PROVO — One of the most prolific Christian writers began as an atheist. BYU's Campus Education Week examined the life and conversion of C.S. Lewis in one of the approximately a thousand classes offered on campus during the 91st annual event.
Sherrie Mills Johnson, adjunct professor of ancient scripture at Brigham Young University, provided context for Lewis' life, explaining the background for choices such as converting from atheism to eventually finding a testimony of Jesus Christ.
Lewis, called "Jack" by all who knew him, had strong ties to his mother and brother Warren, and a perpetually rocky relationship with is father. After the death of his mother at a young age, Lewis was shipped off to school where he endured a lot of emotional abuse, according to Johnson.
It was while in school that Lewis became an atheist, in part because of a school matron named Ms. Cowley.
"She loosed all the framework, the ones with all the sharp edges of my belief; the whole thing became a matter of speculation," Johnson quoted Lewis as saying about his faith.
He eventually concluded Christianity was just another myth.
Johnson said Lewis was soon swapping out statements of belief with seeds of doubt. It was a time for his intellectual growth to flourish, rather than his faith.
Yet, Johnson taught, despite adverse schooling conditions and a disbelief in God, Lewis clung to a search he had begun early on in his life: the search for the feeling of joy.
As a child, Johnson explained, Lewis made a small garden on the lid of a biscuit tin.
"An incredible feeling came over him that he identified as joy," Johnson said. "He spent his whole life trying to capture that. He tried to define it in his writing."
He would later go on to write the book "Surprised by Joy."
After failing the mathematics portion of his Oxford entrance exam, Lewis joined the army at age 18. But after being released during World War I because of gunshot wounds, Lewis was admitted to Oxford after all. A new policy allowed veterans to enter university without passing the entrance exam, according to Johnson.
It was while at university that Lewis began to meet with other writers, including J.R.R. Tolkien, Hugo Dyson and Owen Barfield.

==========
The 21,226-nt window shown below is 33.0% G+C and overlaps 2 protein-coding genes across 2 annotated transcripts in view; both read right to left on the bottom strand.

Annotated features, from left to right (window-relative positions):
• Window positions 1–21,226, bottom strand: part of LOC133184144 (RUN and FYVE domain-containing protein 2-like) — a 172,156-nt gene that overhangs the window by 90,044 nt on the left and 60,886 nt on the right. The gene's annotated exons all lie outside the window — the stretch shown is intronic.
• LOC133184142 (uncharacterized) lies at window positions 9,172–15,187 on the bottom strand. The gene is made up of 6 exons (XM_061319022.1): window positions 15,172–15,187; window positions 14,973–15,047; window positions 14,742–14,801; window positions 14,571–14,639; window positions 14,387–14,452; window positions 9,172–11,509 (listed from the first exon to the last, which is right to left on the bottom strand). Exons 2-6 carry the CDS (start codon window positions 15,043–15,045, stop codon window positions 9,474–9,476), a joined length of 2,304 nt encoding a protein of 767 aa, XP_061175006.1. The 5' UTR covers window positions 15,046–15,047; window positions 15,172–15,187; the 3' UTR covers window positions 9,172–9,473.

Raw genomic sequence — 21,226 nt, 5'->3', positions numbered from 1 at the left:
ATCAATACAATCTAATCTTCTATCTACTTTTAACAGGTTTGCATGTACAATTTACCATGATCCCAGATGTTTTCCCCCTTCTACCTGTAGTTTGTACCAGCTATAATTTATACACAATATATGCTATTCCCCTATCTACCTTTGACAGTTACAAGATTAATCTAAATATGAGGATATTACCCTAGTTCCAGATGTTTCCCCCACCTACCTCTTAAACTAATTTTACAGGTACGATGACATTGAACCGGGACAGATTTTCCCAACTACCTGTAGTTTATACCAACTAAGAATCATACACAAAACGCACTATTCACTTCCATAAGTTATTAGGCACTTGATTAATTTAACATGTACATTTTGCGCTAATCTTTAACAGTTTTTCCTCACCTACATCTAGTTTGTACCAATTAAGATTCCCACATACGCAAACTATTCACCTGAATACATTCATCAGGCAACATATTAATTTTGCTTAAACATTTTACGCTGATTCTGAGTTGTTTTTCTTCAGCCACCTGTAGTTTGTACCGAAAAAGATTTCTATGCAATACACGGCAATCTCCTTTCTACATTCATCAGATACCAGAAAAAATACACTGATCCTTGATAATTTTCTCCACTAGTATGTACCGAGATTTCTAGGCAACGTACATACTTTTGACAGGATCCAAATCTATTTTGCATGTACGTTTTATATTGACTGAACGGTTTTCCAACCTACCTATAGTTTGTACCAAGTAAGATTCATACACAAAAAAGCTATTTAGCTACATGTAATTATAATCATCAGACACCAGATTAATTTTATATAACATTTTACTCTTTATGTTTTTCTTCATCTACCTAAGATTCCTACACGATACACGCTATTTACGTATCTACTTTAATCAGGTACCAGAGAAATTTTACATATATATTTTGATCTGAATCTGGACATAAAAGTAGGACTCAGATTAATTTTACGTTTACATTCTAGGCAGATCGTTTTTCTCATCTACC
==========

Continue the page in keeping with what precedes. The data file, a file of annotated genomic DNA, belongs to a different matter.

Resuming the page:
"Lewis' conversion to Christianity begins because of these three men," Johnson said.
During one late-night argument over mythology, Tolkien, who was Roman Catholic, and the other two men, who were devout Christians, debated with Lewis.
"Finally one night, Lewis begins to realize, 'No, this is a mythology, but it's a real mythology,'" Johnson said.
Over the next week, he pondered these debates, Johnson said, until one day, he came to a decision.
"'We went to (the zoo), and when we set out, I did not believe that Jesus Christ was the son of God, and when we reached the zoo, I did,'" Johnson quoted Lewis as saying.
Lewis would go on to become a prolific writer of Christian works. He was also known among the masses for his beliefs and participated in radio shows during World War II, speaking about faith and Christianity with the sole purpose of boosting the morale of the nation.
After the death of his wife, Joy, Johnson said Lewis never lost his faith but, rather, clung to an ideal he embraced all his life — one that may be very familiar to members of the Mormon faith — "Come what may, and love it," as the late Elder Joseph B. Wirthlin of the Quorum of the Twelve of The Church of Jesus Christ of Latter-day Saints put it in a general conference address.
"He teaches us how to be a disciple," Johnson said. "His life teaches us that. He was a disciple of Jesus Christ."
Emmilie Buchanan-Whitlock is an intern for the Deseret News with Mormon Times. She recently graduated from Brigham Young University-Idaho. Contact her by email: firstname.lastname@example.org or on Twitter: emmiliewhitlock
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